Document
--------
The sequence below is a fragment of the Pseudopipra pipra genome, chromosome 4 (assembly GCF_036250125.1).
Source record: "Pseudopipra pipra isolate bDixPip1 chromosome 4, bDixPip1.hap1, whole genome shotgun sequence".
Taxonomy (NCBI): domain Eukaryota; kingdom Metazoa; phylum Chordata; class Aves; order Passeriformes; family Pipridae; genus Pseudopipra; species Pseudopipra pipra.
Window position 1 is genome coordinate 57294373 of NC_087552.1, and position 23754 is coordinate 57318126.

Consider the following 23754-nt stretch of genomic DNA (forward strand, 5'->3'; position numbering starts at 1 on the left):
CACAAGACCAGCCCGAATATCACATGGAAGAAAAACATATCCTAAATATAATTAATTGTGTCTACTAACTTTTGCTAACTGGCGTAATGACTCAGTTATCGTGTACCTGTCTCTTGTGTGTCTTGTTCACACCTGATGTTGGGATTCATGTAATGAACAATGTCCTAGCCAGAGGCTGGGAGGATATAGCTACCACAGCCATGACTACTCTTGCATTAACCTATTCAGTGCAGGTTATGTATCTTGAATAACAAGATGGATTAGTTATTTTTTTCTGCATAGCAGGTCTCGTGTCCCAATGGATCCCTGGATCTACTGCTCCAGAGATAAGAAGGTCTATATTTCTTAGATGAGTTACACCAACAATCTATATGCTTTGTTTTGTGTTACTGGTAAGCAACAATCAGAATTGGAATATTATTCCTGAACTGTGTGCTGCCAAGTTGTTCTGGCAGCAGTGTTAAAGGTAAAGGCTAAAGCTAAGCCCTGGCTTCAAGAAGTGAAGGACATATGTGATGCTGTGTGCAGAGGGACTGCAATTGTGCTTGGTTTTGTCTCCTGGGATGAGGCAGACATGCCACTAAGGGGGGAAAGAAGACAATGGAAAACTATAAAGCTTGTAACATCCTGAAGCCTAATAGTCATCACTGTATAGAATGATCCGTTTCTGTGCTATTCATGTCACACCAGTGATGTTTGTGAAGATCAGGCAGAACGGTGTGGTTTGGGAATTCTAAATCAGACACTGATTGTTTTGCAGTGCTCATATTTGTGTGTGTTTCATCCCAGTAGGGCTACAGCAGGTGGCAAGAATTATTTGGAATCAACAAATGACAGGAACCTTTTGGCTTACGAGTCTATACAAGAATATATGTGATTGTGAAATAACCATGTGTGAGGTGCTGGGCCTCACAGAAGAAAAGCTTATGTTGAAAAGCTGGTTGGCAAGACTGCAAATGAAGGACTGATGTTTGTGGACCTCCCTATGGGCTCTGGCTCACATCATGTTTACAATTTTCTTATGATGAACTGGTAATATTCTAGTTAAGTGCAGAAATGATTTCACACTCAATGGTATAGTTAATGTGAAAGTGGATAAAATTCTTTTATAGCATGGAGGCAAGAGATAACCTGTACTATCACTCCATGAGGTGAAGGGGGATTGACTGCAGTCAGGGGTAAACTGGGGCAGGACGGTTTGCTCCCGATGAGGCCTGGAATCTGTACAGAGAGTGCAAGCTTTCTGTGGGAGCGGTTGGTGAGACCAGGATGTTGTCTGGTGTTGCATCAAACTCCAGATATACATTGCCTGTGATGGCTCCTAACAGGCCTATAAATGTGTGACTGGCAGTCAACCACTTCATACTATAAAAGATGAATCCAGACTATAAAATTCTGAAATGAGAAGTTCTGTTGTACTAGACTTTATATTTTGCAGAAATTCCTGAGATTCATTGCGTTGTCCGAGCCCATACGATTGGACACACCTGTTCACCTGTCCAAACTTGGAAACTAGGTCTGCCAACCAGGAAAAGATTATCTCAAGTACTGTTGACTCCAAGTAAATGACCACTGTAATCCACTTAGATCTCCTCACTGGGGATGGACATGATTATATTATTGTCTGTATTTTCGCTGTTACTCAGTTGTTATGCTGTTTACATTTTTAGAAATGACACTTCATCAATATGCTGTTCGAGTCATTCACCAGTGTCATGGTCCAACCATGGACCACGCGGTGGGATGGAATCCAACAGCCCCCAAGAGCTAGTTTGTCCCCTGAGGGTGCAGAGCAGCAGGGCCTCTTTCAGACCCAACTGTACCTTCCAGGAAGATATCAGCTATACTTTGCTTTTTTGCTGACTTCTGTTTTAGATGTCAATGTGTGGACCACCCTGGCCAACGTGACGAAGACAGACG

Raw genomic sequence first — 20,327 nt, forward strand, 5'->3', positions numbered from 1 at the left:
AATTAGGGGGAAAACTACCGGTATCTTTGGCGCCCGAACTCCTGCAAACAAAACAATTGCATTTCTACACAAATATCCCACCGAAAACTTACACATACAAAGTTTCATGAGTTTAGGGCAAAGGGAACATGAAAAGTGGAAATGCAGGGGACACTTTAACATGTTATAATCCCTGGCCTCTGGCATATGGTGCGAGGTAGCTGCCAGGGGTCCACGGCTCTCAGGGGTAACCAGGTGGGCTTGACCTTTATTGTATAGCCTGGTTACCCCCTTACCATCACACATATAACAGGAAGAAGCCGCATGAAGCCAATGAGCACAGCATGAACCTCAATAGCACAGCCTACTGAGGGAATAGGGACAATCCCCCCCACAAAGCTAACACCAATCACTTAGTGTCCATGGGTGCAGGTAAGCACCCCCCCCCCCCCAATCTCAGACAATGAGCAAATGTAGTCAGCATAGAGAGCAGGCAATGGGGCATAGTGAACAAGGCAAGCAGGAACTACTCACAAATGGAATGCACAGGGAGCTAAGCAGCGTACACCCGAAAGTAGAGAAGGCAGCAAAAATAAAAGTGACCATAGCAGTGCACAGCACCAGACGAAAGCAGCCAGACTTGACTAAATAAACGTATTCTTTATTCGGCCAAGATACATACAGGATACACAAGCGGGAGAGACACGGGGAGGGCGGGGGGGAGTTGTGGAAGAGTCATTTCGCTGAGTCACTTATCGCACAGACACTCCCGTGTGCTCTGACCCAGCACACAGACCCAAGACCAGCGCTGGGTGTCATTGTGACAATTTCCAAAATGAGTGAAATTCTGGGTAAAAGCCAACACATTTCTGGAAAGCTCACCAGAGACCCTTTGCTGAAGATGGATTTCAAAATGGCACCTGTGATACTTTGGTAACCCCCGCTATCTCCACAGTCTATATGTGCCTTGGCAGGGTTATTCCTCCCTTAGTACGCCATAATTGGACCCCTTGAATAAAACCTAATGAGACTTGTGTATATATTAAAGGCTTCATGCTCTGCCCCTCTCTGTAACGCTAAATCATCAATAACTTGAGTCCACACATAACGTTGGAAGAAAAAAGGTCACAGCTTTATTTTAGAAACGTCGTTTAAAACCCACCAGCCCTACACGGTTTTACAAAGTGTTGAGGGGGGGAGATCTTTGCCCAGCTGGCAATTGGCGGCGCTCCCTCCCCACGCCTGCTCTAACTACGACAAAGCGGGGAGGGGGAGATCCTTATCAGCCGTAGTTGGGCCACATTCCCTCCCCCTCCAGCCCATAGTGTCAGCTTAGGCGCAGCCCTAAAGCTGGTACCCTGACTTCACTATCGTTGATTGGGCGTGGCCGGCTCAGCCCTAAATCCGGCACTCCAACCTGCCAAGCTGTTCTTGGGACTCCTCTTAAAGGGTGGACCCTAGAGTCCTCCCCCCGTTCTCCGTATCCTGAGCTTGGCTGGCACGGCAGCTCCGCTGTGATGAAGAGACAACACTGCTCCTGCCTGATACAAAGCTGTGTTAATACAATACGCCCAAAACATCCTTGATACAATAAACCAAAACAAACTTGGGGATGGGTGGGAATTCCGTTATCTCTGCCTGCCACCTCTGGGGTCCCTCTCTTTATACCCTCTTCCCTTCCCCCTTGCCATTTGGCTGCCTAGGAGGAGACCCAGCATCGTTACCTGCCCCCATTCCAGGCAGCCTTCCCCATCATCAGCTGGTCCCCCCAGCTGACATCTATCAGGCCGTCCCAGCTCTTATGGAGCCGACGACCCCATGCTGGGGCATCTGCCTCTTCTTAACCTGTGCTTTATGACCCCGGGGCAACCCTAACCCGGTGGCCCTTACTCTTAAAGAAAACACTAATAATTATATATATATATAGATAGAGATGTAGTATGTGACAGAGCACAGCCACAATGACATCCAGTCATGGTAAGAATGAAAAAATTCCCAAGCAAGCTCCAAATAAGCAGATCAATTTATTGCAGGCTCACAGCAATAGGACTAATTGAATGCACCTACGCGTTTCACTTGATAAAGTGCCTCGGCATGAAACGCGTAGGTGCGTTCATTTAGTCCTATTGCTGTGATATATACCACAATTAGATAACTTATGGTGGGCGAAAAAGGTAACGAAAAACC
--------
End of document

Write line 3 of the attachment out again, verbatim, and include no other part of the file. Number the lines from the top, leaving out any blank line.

Taxonomy (NCBI): domain Eukaryota; kingdom Metazoa; phylum Chordata; class Aves; order Passeriformes; family Pipridae; genus Pseudopipra; species Pseudopipra pipra.